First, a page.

So You Think You Have Seen a Killer Wasp?

— Written By

Spring is upon us and with the rising temperatures come an increase in insect activity. A group of insects that are of concern for a few people include members of the wasp/hornet/bee families. Considering the discovery of the Asian Giant Hornet specimens (the so-called “murder hornet”) in the Pacific Northwest, it is prudent to point out two species of wasps and hornets that are well-established here in North Carolina and often mistaken as the “murder hornet.” These include the European Hornet and the Cicada Killer Wasp.

The European Hornet is a non-native insect, but a well-established species in North Carolina and has been here for decades. This insect has black and yellow markings and resembles a large yellowjacket. For more information about this species of hornet, visit the following link: European Hornets.

European Hornets are already active at this time of the year, but the Cicada Killer Wasp will become active in the mid to late summer. Just as their name implies, these wasps are predators of cicadas and their mating season will take place in the summer. The females of these wasps capture cicadas, paralyze them with their stinger, and feed them to their young in underground nests. For more information about these wasps, visit the following link: Cicada Killer Wasp.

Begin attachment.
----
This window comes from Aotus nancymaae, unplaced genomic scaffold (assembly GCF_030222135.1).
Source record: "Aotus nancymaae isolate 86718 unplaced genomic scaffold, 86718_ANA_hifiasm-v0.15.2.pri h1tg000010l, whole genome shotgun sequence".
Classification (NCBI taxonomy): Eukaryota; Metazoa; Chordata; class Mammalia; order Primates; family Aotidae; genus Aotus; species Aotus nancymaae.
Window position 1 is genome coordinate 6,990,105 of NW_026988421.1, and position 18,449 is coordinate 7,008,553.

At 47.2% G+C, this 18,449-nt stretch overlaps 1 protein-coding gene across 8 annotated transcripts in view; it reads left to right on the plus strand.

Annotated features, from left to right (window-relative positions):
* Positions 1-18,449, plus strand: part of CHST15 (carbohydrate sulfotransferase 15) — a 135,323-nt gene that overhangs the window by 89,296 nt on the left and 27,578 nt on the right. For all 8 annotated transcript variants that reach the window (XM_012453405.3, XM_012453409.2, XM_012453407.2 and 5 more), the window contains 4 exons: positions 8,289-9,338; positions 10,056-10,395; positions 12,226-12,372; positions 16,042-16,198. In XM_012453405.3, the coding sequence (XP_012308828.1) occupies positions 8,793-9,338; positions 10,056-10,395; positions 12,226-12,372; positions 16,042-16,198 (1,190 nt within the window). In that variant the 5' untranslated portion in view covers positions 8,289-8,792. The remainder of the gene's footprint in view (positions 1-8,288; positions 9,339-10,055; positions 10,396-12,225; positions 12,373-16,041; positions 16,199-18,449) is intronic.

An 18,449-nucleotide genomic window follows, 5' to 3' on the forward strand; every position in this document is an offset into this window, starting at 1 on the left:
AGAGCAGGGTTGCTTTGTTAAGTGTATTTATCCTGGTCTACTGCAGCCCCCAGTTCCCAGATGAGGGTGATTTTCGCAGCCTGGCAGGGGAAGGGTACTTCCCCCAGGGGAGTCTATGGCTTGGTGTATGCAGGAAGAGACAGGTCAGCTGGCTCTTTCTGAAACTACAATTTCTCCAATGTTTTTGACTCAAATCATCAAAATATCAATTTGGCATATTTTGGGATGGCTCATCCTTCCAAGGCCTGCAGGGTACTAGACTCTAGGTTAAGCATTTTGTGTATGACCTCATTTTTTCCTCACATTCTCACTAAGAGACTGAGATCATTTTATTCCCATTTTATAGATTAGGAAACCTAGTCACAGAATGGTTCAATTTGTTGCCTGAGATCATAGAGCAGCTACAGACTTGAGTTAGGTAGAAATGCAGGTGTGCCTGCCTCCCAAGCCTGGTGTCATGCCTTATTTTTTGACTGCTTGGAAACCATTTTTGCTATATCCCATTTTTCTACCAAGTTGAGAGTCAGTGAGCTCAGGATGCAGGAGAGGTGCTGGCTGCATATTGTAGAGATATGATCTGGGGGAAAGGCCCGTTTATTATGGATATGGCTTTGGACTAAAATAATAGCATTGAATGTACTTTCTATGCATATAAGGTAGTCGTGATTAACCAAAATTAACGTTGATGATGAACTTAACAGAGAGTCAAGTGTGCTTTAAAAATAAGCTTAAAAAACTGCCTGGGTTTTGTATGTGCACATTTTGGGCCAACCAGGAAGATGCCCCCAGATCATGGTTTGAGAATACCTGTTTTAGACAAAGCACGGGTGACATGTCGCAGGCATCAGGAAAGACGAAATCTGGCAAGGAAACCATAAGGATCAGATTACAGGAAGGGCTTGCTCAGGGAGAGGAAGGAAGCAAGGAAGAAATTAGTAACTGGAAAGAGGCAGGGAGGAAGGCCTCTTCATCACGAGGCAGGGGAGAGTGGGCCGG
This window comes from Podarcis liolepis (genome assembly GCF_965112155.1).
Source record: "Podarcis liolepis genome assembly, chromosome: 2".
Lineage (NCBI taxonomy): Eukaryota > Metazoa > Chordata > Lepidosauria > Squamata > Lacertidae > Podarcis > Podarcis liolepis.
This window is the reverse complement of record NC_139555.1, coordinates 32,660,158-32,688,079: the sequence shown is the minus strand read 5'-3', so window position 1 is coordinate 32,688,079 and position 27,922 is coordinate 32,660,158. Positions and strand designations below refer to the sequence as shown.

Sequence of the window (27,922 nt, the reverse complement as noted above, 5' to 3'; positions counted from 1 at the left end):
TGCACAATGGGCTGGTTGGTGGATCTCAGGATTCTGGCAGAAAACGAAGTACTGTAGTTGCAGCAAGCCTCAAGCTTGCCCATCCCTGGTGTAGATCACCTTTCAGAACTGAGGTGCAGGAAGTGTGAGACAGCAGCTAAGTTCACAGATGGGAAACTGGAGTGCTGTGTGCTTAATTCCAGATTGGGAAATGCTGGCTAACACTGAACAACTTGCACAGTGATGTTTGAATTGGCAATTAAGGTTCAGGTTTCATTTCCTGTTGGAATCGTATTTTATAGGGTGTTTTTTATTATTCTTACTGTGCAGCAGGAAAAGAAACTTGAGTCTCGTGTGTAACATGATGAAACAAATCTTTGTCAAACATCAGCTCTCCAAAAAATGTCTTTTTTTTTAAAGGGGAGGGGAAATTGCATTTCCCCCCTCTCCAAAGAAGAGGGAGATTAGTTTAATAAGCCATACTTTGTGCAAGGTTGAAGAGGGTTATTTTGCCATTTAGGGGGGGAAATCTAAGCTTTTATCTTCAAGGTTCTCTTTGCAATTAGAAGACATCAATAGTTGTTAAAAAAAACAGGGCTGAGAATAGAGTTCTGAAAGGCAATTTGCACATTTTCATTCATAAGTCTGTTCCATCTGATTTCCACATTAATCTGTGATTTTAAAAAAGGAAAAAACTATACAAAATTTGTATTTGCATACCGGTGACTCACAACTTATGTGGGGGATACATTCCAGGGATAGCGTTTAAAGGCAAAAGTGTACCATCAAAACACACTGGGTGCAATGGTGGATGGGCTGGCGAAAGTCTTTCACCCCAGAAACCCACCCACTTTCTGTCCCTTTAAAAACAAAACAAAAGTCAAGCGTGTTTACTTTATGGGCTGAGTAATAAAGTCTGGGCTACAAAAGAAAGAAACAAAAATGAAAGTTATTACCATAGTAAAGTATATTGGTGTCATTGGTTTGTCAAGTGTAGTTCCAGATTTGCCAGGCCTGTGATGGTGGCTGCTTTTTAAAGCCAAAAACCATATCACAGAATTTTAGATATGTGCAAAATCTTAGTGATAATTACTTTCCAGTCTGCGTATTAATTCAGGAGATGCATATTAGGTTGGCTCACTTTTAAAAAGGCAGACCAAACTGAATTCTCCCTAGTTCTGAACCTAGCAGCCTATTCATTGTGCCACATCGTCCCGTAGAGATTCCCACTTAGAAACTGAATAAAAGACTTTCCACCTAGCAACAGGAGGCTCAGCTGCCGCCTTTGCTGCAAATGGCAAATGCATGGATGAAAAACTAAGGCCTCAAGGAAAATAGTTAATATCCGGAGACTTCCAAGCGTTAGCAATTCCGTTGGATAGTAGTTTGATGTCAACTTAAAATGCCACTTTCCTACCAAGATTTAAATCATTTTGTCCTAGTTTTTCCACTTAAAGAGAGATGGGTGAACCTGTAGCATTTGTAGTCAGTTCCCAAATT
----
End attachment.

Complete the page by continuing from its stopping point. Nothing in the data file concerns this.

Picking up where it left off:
Both insects are quite large as adults with both the European Hornet and Cicada Killer Wasps averaging around 1 ½ inches. It is understandable how one may confuse them with the Asian Giant Hornet. The Asian Giant Hornet: however,(at least at the time of this writing) has not been found in North Carolina. If you find a suspicious insect, do not hesitate to send us a photo or a specimen for identification. For a comparison of the Asian Giant Hornet and similar insects, visit the following link: Murder Hornet Comparison.

Author: Kenneth Bailey, Extension agent, Agriculture

Photo courtesy Asian giant hornet side view. Note stinger at tip of abdomen. (Matt Bertone, NC State University)

Written By

Susan Johnson, N.C. Cooperative ExtensionSusan JohnsonAdministrative Coordinator, FCS, Urban Horticulture. Livestock Support Call Susan E-mail Susan N.C. Cooperative Extension, Cumberland County Center
Posted on Apr 5, 2021
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